Recently though, the Trump administration removed Roadless Rule protections from the Tongass National Forest. In combination with the Forest Service’s reclassification of certain old-growth parcels – 168,000 acres – as “suitable timberlands,” a major swath of the forest is open again to clear-cut logging. The underlying rationale follows a predictable pattern: the need for economic growth. The U.S. Department of Agriculture, who oversees the U.S. Forest Service, issued a recent notification concerning the Tongass: “changes can be made without major adverse impacts to the recreation, tourism, and fishing industries, while providing benefits to the timber and mining industries, increasing opportunities for community infrastructure, and eliminating unnecessary regulations.” The Forest Service is charged with approving all above-ground operations and construction in national forests.
The timber industry is among the most prominent lobbyists behind the removal of protections. “The forest products industry has been imperiled for some time,” claims Tessa Axelson of the Alaska Forest Association, and went on to assert that, “There’s a handful of small operators that are working on the Tongass, harvesting timber. In order to continue to survive, those businesses are dependent on a predictable supply of timber.” The industry has the ear of U.S. Sen. Lisa Murkowski, an Alaska Republican, who desires a full exemption from the Roadless Rule to open the Tongass up to recreation and renewable energy, “while ensuring good stewardship of our lands and waters.”
Along with Murkowski, Alaska Governor, Mike Dunleavy, strongly backs the Trump administration’s “job and opportunity creating” move. The governor has a large constituency – the state has experienced declining oil revenues and employment since development of the Prudhoe Bay oil field began in the summer of 1969. According to Dunleavy, “Trump has given responsible resource development a fair shake.”
Dunleavy has carried out massive cuts to the Alaska state budget, and though opposed by many, has been supported in the move by his core conservative constituency in favor of slimming down big government. Although Alaska’s Prudhoe Bay is the largest such oil complex in the country, overall oil industry employment numbers in Alaska are small and have shrunk markedly since the end of the oil pipeline boom in 1978. Since 2000, the industry has employed under 5000 workers, versus retail, for example, that employs ten times that amount. Recently, oil industry layoffs have been constant due to reduced travel due to COVID-19 and the global drop in oil prices.
The Tongass National Forest is an ecosystem of glacier-carved fjords, thick green forests of old-growth hemlock, spruce and cedar; spongey carpets of muskeg, and expansive fields of rock and glaciers. The wild salmon and associated fish industry depend upon an intact landscape. In spite of this, the timber industry cites the high economic value of old growth timber. Clear-cutting would have long-term impacts and opponents claim that government subsidies to the timber industry cost taxpayers far more money than is generated.
Environmentalists call the Tongass “our silent partner” due to its absorption of carbon; they point to its healthy and wild salmon runs. The area contains 14,873 miles of anadromous rivers and streams. The fishing industry says that removing protections would threaten the more than $2 billion per year commercial fishing and tourism industry in the area. According to the Alaska Seafood Marketing Institute, Alaska’s seafood industry accounts for nearly $6 billion in direct output as well as $8 billion in “multiplier effects generated as industry income circulates throughout the U.S. economy.”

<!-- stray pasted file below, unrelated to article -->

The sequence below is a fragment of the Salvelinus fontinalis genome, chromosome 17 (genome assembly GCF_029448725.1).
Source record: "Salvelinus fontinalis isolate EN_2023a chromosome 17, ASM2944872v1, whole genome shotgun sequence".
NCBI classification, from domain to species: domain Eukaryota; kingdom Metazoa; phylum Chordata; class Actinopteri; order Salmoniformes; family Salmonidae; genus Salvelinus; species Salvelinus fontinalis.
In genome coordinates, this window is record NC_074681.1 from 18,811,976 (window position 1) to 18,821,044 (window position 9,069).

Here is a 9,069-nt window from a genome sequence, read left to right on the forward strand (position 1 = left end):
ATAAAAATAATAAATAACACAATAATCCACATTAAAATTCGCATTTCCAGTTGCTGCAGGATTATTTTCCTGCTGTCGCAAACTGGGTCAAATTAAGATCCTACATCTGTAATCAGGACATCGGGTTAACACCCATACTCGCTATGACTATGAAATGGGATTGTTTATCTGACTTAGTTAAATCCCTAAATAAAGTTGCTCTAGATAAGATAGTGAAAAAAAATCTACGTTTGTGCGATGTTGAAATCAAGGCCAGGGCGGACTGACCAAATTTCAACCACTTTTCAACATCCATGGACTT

President Donald Trump, when he stood amid the burned down homes of Paradise, California, nearly two years ago, indirectly blamed lack of forest resource development on the deadliest wildfire in the state’s history. “You’ve got to take care of the floors, you know? The floors of the forest, very important.” He followed that by ordering the U.S. Forest Service and the Department of Interior to make federal lands less susceptible to catastrophic wildfires through the removal of dead trees, underbrush and other potentially flammable materials. He gave the Secretary of the Interior the final decision on granting oil and gas leases on National Forest lands and that of course includes Tongass National Forest.
Native tribes have not, as expected, been a significant part of the Administration’s decision. Joel Jackson, president of the Organized Village of Kake on Kuprean said that “They just completely ignored our input and input of the other five tribes, so I felt very disrespected.” In total, a half-dozen tribes withdrew their cooperation with the Forest Service. The Native community strongly opposes the opening up of their lands to logging. They still rely upon the Tongass for their way of life. Richard Chalyee Eesh Peterson, president of the Central Council of Tlingit and Haida Indian Tribes of Alaska, said “Our health and well-being, identity and worldview are intricately woven into the fabric that is our homeland.”
In response to claims of potential environmental damage, the USDA claims that carbon released from logging will be insignificant. Dominick DellaSala, a scientist with the Earth Island Institute, counters that “There’s no science that supports their analysis.” His own analysis concludes that the carbon dioxide emissions from logging the 160,000 acres of old-growth forest would create the equivalent of adding about 10 million cars to the road.
There is a bill before Congress – the Roadless Area Conservation Act (HR 2491) – that, if passed, would make the Roadless Rule permanent. At stake are the remaining 58.5 million acres of undeveloped forests throughout the country. Two states though – Alaska and Utah – have recently filed petitions seeking exemptions to the rule and open up a combined 13 million acres. The Administration supports these and other exemptions.